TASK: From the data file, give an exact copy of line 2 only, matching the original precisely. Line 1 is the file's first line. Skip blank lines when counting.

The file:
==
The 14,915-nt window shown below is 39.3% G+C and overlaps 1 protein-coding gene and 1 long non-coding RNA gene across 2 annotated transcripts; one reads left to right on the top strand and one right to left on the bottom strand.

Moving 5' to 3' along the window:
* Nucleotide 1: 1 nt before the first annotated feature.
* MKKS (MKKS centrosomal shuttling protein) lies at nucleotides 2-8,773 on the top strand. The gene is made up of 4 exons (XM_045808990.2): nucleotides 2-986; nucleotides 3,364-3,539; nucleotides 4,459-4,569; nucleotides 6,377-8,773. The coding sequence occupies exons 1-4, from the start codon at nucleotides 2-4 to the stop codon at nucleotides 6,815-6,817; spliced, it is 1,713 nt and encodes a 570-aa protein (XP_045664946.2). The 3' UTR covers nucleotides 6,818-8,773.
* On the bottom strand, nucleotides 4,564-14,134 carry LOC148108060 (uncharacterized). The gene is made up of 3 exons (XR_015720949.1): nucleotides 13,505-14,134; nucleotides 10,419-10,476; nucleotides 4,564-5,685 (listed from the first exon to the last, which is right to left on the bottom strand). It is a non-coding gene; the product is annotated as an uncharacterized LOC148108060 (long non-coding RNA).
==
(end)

Moving 5' to 3' along the window: